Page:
Lost Lake

In a Nutshell: Tiki kitsch as an ode to what is said to be the original tiki bar, the 1930s Los Angeles “Don’s Beachcomber Cafe”.  Lost Lake is the brainchild of famed mixologist, Paul McGee, whose first run at a tiki concept, Three Dots and a Dash, took off in River North in 2013.  This iteration still has the fantastic, authentic daiquiris, punches and other high-octane libations but in a far less sceney setting as the throngs of tourists and bachelorette parties are pleasantly absent.  Opened in early 2015, it has quickly established itself as a key player in the Chicago beverage scene and recently received national acclaim as well, snagging Imbibe magazine’s award for the 2015 Cocktail Bar of the Year.

Ambiance: Plenty of rattan, palm leaf accents and colorful lanterns help to create a tropical oasis in the middle of Chicago hipsterville (where Logan Square meets Avondale).  Against the front windows,  low table and chair seating is available for a few lucky couples or small groups to easily take in the space.  The bar area features a number of stools and there are some additional four-top tables against the wall rounding out the main room. On the other side, there is booth seating along with some additional low tables. Even on weekdays it seems to get packed within 45 minutes of opening so be prepared to arrive early or spend a little time scouting seats given the small space and huge popularity. The crowd usually features a good range of ages, couples and groups. With some of the strongest drinks in the city, the energy teeters between lively and downright boisterous.   Needless to say, it’s not the spot for an intimate conversation but an easy setting to make some new friends; with packed quarters and most patrons hopped-up on rum concoctions, it’s a pretty chatty bunch.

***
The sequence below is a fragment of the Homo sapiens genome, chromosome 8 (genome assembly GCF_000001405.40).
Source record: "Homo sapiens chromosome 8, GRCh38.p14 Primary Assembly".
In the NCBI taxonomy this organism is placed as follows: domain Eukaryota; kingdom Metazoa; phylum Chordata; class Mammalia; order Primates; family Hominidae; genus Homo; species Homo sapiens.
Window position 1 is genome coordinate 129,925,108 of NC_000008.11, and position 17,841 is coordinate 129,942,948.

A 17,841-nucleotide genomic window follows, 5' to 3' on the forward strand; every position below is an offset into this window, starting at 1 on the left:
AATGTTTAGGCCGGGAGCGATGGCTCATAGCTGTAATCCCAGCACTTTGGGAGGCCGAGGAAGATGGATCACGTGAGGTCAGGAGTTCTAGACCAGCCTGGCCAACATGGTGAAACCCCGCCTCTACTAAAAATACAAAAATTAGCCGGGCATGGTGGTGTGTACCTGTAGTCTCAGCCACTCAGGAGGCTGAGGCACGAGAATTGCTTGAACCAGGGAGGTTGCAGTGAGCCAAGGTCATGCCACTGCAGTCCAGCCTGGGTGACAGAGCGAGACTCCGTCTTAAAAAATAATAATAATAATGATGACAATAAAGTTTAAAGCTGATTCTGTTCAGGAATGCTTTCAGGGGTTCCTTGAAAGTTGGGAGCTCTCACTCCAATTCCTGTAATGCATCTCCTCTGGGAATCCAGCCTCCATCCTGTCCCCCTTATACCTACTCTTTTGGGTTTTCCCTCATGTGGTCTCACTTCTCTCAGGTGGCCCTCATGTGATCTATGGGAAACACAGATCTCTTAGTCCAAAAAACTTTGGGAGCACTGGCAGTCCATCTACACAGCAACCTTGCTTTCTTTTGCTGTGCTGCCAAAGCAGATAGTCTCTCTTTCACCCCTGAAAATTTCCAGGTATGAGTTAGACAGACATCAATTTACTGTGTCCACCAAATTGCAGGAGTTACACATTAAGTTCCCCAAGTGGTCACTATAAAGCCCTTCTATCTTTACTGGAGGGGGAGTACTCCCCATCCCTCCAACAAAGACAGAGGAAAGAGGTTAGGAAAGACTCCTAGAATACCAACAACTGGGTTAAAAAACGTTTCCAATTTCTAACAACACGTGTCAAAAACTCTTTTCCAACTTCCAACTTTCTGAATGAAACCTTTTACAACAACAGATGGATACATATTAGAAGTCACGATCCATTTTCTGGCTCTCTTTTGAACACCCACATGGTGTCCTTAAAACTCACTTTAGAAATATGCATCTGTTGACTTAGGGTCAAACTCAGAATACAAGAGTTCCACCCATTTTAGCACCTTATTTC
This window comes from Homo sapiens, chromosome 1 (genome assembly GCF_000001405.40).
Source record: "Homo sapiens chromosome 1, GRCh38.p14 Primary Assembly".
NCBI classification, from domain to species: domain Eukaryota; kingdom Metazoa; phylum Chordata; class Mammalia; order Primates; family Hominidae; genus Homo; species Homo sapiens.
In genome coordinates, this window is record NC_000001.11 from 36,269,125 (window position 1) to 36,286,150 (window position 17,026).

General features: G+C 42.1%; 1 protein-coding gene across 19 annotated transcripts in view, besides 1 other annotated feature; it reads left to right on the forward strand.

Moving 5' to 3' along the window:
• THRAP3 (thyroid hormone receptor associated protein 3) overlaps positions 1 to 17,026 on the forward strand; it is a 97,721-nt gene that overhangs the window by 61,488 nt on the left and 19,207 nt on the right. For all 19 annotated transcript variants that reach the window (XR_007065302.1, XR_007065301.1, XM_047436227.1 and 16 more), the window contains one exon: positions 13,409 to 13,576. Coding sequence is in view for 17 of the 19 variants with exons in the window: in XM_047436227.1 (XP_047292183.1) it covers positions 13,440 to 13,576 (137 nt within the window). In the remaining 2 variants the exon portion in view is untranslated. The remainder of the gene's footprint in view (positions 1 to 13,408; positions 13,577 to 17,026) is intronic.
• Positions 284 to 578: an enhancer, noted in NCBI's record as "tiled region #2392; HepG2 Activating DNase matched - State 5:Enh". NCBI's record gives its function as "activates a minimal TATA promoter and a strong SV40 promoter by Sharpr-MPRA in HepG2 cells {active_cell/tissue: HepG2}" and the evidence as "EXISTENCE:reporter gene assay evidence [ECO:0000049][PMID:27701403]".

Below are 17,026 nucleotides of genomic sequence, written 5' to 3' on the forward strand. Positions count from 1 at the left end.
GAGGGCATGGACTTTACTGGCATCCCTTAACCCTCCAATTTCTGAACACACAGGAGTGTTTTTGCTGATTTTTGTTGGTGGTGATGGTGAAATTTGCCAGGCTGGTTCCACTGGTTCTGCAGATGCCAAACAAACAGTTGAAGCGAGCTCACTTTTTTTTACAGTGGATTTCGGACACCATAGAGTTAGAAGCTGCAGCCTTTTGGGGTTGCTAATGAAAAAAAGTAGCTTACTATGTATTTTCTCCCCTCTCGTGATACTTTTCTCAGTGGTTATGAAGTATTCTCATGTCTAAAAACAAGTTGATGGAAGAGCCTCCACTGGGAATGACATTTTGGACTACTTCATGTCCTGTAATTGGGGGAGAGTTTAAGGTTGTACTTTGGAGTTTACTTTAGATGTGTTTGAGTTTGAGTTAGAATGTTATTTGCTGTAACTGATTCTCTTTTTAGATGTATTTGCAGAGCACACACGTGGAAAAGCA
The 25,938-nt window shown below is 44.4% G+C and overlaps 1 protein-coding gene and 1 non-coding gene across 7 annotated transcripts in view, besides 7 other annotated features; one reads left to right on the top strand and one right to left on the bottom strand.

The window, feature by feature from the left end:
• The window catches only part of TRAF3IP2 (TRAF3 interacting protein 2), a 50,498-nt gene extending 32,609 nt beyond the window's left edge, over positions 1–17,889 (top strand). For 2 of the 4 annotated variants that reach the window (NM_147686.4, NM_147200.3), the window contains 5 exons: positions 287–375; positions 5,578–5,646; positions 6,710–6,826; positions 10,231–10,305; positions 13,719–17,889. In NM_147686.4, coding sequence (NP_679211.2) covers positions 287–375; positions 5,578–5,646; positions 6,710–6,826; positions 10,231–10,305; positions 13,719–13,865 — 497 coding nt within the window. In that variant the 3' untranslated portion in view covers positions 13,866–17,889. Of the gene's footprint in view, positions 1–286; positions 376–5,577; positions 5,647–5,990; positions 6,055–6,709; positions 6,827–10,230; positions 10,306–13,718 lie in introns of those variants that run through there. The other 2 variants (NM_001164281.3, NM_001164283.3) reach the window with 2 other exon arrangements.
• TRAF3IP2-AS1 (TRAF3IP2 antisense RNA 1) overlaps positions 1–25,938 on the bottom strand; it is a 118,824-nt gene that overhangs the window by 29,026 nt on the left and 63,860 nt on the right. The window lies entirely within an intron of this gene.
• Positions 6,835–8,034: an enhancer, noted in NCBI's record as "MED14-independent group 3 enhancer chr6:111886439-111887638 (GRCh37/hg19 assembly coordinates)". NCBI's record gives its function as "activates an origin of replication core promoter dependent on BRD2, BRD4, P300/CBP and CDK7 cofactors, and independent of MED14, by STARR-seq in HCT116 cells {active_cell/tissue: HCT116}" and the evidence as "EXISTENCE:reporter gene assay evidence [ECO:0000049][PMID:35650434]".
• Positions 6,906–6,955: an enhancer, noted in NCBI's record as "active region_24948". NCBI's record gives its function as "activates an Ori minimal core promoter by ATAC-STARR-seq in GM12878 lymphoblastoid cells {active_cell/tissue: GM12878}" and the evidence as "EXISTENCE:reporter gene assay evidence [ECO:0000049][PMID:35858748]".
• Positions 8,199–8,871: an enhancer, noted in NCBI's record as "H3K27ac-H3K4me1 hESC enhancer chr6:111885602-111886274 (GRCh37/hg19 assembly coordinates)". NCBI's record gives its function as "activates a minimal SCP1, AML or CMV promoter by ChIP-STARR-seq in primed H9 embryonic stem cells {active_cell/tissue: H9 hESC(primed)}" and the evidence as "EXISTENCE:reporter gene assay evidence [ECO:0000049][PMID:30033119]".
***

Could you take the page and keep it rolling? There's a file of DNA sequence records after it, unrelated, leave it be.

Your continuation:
Service: Mostly friendly yet there is a definitely an air of exclusivity if the staff does not recognize you as a regular. They’ll hand you a large leaf-shaped menu for drinks but will not offer up the “Beta” cocktail list (the “secret” secondary list of drinks) unless requested or recommended by a more-seasoned patron nearby.  Either way, definitely use your server’s help to navigate the extensive menu- some drinks are decidedly more sweet or tart than others and they can provide guidance based on what flavor profile you’re looking for.  The staff does a pretty good job of keeping pace with the drink orders, especially considering how intricate they are and the sheer volume they’re serving. The challenges mostly come with the food delivery from the adjoining Chinese takeout stand, Thank You. Both times I’ve ordered food, it seems like half the order makes it over and the other half mysteriously gets lost (no pun intended) on the 10 foot journey across the door threshold.

Beverages: These are not your Sandals all-inclusive resort type tropical drinks.  There is definitely no syrupy, cloying ready-made mix. Everything revolves around authentic tiki fundamentals: high quality spirits and liqueurs, fresh squeezed juices, bitters and the occasional spice.  While some drinks certainly skew in one direction, most have a great balance of sweet, sour and bitter. They could serve the drinks in a plain glass and they would still taste amazing but the playful and creative presentation certainly adds to the fun and completes the atmosphere. Drinks come in all sorts of vessels (ceramic parrots, coconuts to name a few) and are accompanied by edible flowers, colorful straws and in some cases, fire. Single serving and large format offerings are available.  Bear in mind, even the single servings contain multiple alcohol components and none would classify as an actual single drink. 2 will send most people well on their way to their own tropical happy place. 3 is a little more like spring break hangover hell but without the 21 year old bounce-back capacity.

Food:  As mentioned above, there is a connected Chinese takeout place next door, Thank You.  This is pretty much your standard Americanized Chinese fare- egg rolls, dumplings, etc.  The portions are pretty hearty. The wings are definitely a standout with the tangy sauce being an excellent complement to the tropical libations.  Some dishes are a little more bland (ahem, the pork fried rice) but overall, the reasonably priced carbs, salt and fat are much appreciated to help balance the boozy beverages.

The Devil’s in the Details: Especially in the colder months in Chicago, Lost Lake is a welcome refuge from the gray skies and low temps. A thatched roof and tiki-adorned staff provide the baseline ambiance for tropical respite.  After a few sips of a cocktail that is as tasty as it is pretty, patrons are well on their way to a few hours of paradise in the unlikely setting of the Upper Midwest.

Photo credit: Clayton Hauck (bar shot); imbibemagazine.com (drink shot)


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